For these services he was promoted to Lieutenant-General[20] and awarded the Oak Leaves to his Pour le Mérite, along with the Grand Cross of the Russian Order of Saint Vladimir, the Grand Cross of the Austrian Order of Leopold, and the Grand Cross of the Swedish Order of the Sword. For Kulm he was also among the first recipients of the newly created Iron Cross, established just five months earlier.[21] In his more conservative attitude and insistence on maintaining strong supply lines and securing strategic ground, he frequently clashed with more aggressive commanders such as Blücher, Scharnhorst and Gneisenau. Nevertheless, aware of his influence, they were at pains to maintain good relations with him, with Gneisenau in particular corresponding regularly with Knesebeck. Knesebeck likewise recognised the importance of close coordination with commanders in the field.[22]

In 1815 Knesebeck married Adolphine Susanne Luise Karoline Johanna von Klitzing, with whom he had a twin son and daughter. His son, Alfred von dem Knesebeck, later played a major role in improving battlefield surgery during the Second Schleswig War, and the Austro-Prussian and Franco-Prussian Wars.

Knesebeck was again called to diplomatic services in 1815 to negotiate with Vienna to the effect of an Austrian participation in the Seventh Coalition. His proposal for the Waterloo campaign, of a Prussian and British army working in close coordination, supported by a Russian army and further forces on other fronts was widely accepted by the commanders on the ground, including Wellington.[23]

Later he accompanied the king to London and took part in the Congress of Vienna as Prussia's principle military delegate. At the Congress Knesebeck took a firm line against Russian expansionism into Western Europe, stating that to believe its protestations of merely defensive acquisitions, one would have to "hide the map, blindfold one's eyes, and see only Alexander's heart, in that case, the sole guarantee of the other states' security". His memoranda to this effect were passed on by Castlereagh to the British Prime Minister Liverpool, and encouraged their own position on Poland.[24]

Post-WarEdit

 
Memorial on the wall of the Church in Neuruppin-Karwe

In 1819 Knesbeck accompanied the Crown Prince, later King Frederick William IV, on a tour of Switzerland and Bavaria. The two men had come to know each other during the earlier military campaigns and became close lifelong friends. A journey to Rome in the same year resulted in his inadvertent purchase of the Head of Christ by Corregio, which he had initially considered a copy but which turned out to be the stolen original. He eventually gifted the painting to the Prussian royal family, on the condition that it would remain in the Royal Chapel.[25]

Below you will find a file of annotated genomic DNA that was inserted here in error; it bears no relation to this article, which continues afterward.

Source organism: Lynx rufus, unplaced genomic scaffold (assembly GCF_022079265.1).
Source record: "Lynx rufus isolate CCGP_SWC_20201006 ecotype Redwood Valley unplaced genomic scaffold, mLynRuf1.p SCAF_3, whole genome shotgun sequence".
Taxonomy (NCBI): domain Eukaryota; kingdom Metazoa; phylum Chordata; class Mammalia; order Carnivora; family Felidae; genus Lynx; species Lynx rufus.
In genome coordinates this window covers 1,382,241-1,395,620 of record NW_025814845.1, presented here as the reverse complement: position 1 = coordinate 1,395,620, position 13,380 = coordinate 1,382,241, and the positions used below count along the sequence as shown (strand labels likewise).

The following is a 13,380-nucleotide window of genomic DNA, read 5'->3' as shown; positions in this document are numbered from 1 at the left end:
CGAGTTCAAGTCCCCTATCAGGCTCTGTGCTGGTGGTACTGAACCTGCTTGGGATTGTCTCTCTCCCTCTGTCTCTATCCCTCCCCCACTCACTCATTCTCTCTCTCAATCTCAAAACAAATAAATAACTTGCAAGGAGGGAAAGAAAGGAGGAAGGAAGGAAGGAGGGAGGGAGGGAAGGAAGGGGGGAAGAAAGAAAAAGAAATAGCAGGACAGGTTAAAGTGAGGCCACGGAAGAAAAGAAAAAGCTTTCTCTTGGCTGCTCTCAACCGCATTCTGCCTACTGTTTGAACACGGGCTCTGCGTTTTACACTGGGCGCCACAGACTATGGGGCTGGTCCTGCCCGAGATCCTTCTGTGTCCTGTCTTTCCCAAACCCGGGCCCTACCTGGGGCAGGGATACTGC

In 1822 Knesebeck became commander of the mounted Feldjäger Corps, while remaining Aide-de-camp to the king. In 1823 King Frederick William III gave him the estate Huysburg,[26] in recognition of his services. Knesebeck was promoted to full General in 1825 and was appointed commander-in-chief of the army in the Grand Duchy of Posen. He received the Order of the Black Eagle in 1832 and the Order of St. Andrew in 1834, the highest awards of Prussia and Russia respectively.

In 1840 it was Knesbeck who brought the news of King Frederick William III's death to the Viennese court. That same year he was offered elevation to Graf (Earl), but declined, preferring to retain his Freiherr title.[27]

Armed tensions in Poland provided King Frederick William IV, for whom Knesebeck was still officially acting as primary military adviser, the opportunity to offer him promotion to field marshal on 7 October 1847, a five star rank that could only be bestowed in wartime. Knesebeck also declined this honour, pointing to his advanced age and suggesting it would "make a mockery of active field marshals". He instead requested his discharge from the army, which was granted him with a simultaneous promotion to field marshal at the insistence of the king. He died on 12 January 1848 in Berlin. Following a state funeral with an honour guard of nine regiments he was buried in the Invalids' Cemetery.

On the church in Neuruppin-Karwe hangs a memorial to Knesebeck, with the inscription:

"Carl Friedrich von dem Knesebeck, born in Carwe 1768, died in Berlin 1848. A Prussian field marshal, he fought for the honour of his King and Country in 17 battles and served to the glory of his fatherland from his 13th year until his death. Peace to his remains, honour to his memory."

Between 1983 and 1986 the awards received by Knesebeck, held by the German Historical Museum in Berlin, were among the priceless collection stolen and sold on the black market by an employee of the museum. Together with the orders worn by several German kings, emperors, and generals, numerous other unique pieces were taken during the theft. Only a limited number of the items in question have since been recovered, making it one of the greatest scandals of the military antiques market.[28]